Wednesday, July 10, 2013

George and Ann Prior Jarvis and "The Windows of Heaven"

Last week my family and I visited St. George, Utah. We had an enjoyable time seeing the Temple, the Tabernacle, Brigham Young's Winter Home, the Jacob Hamblin Home in Santa Clara, the red bluffs overlooking the city, and the site of the Jarvis home, now apartment buildings.

Visting the Tabernacle was curious for two reasons. 

First, George and Ann Prior Jarvis's youngest child, "Willie" was killed by lightning on the front steps of the Tabernacle on April 5, 1881. It was a great and lasting tragedy for the family. They lived a couple of blocks from the Tabernacle and attended meetings there the rest of their lives, so their memories of the event would have had changing meanings throughout their lives.

Second, walking into the Tabernacle was like walking into the set of the movie "The Windows of Heaven," since part of the movie was filmed in the Tabernacle. Here is a short version of the movie, to see the renovations done since the movie was filmed. (Skip ahead to about 10:15 for the Tabernacle footage.) Most obviously, the paint has been stripped from the woodwork and the interior changed from blue to yellow.

Just today I saw a discussion online about tithing and I wondered about the historical sources for the story presented in "The Windows of Heaven." A quick Google search found that one of the first places to find information is on the George and Ann Prior Jarvis Family website page, "Pres. Snow's St. George revelation on tithing." The page mostly consists of LeRoi Snow's account of the story, but the webmaster also included this note:
Note: This story is included here because of its importance in church history, it happened in St. George, and it seems reasonable to assume that George and Ann and members of their family were present in the St. George Tabernacle when it occurred.
Were George and Ann Jarvis there? How would we know? Attendance rolls were not kept for meetings like that. We would only know if one of the family members kept a diary. Once of the family members did, but by 1899, Ann Prior Jarvis had been in very poor health for many years and her diary keeping had become rather sketchy. I will pull it up and see if she recorded anything.

Here is the page, and she does have an entry for May 17, 1899, the day the conference began.

Here is a transcription of the entire page.
I had a letter from my Sister
I answered it and sent her
Maggies Photo and Alberts Photo
Sister Brown has died
I received a letter from my Sister
May 17
We have the Apostles and [Presiding] Bishop [William B.] PrestonSeymour B Young and many others at Saint George  I went to meeting one day and it was a pleasant change and a treat for me. I heard Lorenzo Snow talk his son LeRoy, Bishop Preston, [William B. Dougall], Br [Abraham O.] Woodruff, Joseph F Smith. Their discourses were on Tithing.
We thank the[e] Oh God for a Prophet.
I have had a letter from [granddaughter] Maud Jarvis and her Card
Weather Cool and Windy Sister Sylvester paid me a visit on Saterday
Heber [and Susan Smith Jarvis] had a Son born on the 22 of Sep. 1898
Named him William Prior. We the good people of St George had the Brethren from S L C
I went one day to Listen to their Instruction
I felt grieved I missed any meetings
[May] 21
I went on Sunday and partook of the Sacrement of the Lord. And went to Em Cottam's they had a party I suffered very much coming home. They tell me it is seven years since I was there before I was glad to see them so comfortable
Br Lytle was the Speaker on Sunday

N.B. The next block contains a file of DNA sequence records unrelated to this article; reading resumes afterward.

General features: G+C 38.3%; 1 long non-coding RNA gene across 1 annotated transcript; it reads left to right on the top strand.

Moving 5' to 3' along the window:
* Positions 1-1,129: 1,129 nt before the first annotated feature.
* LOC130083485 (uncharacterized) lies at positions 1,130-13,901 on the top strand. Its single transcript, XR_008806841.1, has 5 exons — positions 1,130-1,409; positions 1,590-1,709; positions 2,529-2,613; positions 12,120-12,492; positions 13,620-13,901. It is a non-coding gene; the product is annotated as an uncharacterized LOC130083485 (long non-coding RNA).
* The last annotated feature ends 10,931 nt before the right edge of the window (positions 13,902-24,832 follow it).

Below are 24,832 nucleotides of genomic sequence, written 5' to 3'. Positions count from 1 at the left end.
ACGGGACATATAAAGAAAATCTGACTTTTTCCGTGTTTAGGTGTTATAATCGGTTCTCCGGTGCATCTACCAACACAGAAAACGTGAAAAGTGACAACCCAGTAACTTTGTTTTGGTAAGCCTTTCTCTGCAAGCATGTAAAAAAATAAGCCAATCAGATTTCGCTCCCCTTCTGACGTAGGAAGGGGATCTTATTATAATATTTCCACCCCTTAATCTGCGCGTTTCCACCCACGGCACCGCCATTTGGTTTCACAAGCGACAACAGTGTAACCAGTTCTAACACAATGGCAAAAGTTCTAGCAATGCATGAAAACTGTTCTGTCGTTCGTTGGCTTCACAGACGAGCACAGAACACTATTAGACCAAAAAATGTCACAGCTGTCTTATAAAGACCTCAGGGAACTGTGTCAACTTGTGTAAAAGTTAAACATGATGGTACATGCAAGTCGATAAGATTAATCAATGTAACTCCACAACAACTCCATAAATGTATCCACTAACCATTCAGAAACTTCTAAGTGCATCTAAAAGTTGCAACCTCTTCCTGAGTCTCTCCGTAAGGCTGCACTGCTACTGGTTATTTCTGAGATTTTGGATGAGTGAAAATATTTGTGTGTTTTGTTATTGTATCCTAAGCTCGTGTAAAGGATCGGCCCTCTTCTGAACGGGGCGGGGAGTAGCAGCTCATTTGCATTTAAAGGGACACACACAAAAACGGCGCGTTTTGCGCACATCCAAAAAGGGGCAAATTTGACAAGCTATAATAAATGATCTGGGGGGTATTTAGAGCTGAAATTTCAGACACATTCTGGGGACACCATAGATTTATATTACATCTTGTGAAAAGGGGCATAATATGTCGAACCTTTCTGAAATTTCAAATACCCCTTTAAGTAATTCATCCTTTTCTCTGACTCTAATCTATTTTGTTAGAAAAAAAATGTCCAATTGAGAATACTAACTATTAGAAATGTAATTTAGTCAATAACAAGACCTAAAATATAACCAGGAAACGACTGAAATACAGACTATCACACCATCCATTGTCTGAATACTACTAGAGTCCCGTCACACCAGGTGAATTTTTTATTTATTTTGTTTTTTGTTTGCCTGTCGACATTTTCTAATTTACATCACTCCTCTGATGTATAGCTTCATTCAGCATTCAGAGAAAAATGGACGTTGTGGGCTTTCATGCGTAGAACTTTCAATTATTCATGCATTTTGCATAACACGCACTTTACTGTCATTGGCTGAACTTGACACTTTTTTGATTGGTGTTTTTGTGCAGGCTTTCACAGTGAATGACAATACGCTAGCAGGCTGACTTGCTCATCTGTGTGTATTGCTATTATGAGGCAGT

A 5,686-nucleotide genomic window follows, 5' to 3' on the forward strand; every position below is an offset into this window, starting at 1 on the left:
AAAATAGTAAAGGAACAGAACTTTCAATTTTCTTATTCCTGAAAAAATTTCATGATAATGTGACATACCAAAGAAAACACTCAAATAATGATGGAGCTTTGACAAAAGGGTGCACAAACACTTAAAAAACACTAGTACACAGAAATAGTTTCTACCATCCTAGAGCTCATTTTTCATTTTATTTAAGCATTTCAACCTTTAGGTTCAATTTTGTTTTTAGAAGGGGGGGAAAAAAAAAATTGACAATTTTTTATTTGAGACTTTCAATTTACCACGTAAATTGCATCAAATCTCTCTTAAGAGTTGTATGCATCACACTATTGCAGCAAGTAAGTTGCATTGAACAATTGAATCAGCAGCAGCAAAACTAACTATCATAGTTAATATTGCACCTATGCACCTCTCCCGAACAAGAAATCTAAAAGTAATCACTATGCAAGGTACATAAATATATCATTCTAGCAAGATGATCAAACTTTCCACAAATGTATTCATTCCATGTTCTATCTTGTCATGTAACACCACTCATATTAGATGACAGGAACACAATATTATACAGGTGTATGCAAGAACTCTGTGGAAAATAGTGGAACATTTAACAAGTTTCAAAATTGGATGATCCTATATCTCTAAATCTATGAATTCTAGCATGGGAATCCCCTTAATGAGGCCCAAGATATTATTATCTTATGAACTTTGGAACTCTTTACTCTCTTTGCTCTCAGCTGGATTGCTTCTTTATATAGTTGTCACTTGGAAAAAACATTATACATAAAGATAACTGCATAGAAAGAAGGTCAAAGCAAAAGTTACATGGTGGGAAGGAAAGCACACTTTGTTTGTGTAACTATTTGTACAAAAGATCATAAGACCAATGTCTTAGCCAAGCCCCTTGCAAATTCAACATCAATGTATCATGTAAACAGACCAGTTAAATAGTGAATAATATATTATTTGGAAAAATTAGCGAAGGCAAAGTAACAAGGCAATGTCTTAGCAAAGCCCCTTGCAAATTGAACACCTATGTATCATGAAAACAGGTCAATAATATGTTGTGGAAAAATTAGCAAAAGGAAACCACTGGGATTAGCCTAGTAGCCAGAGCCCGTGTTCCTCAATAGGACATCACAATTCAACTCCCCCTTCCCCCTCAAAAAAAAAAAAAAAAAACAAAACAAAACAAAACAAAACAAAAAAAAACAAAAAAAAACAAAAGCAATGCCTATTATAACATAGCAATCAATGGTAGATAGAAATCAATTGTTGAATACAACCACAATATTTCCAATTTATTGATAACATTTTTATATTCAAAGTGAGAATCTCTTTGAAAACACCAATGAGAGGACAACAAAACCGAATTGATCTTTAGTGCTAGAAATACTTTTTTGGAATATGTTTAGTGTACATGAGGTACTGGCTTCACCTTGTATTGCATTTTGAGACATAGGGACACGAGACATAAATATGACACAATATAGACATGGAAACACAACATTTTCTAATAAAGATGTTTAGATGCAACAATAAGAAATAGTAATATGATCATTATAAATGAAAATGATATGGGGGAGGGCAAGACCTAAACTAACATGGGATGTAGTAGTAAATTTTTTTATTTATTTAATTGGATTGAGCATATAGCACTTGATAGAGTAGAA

Rose Mother Sylvester Miss Walker and many more has gone to S L City.
Sister Larson died Owen Woodbury died several young Children died I had letters from St. Johns and answered them
So that answers the question. Yes, Ann and undoubtedly other family members were present at the historic conference. Ann seems to have attended meetings on Wednesday, May 17, and Sunday, May 21. Her line "We thank the[e] Oh God for a Prophet" is her usual laconic way of commenting on the historical nature of the conference. Even in better years she would not have said much more.

[See also: A Note on the Sources for the Lorenzo Snow "Windows of Heaven" Story]


  1. Nice bit of family history sleuthing! How wonderful to even have those fragments of her life recorded.

  2. I have a question for you, dear cousin - I just received a patriarchal blessing for Mary Elizabeth Goddard Whitehead, my 2nd gr. grandmother, (Married to A.R. Whitehead) and it was given to her by George Jarvis! I was so excited to see that my hubby's 3rd gr. grandfather blessed my ancestor! Anyway, there is no date on the blessing. I wondered if you knew what years George Jarvis served as Patriarch for the St. George area (where she received her blessing) so that I can have an idea of the time frame of her life this was. She has another blessing on file from 1870 - and sadly this blessing has no patriarch's name listed, so I have no idea who gave it to her. Anyway, if you know when he was patriarch that could really help me. By the way, it is a beautiful blessing, one of the most stirring I've collected so far. If you'd like to read it I'd be happy to send you a copy. George Jarvis was very eloquent in his speaking.) Thanks, Amy! -- Mary Ann Overson

  3. Wonderful! I'd love to see that! I'm not sure what years he served. I'll have to keep my eyes open as I go through Ann's journal to see when that happened. I'd guess the 1890s or very early 1900s.

    His history does say, "...later, [he] was ordained a Patriarch, and gave hundreds of Blessings. He expressed himself as more pleased with that calling than if a million dollar legacy had been given him."

    If the 1870s blessing was given in St. George, it's probably by William G. Perkins, and you can find a detailed delightful account of how he gave patriarchal blessings in Elizabeth Kane's book "A Gentile Account of Life in Utah's Dixie, 1872-73."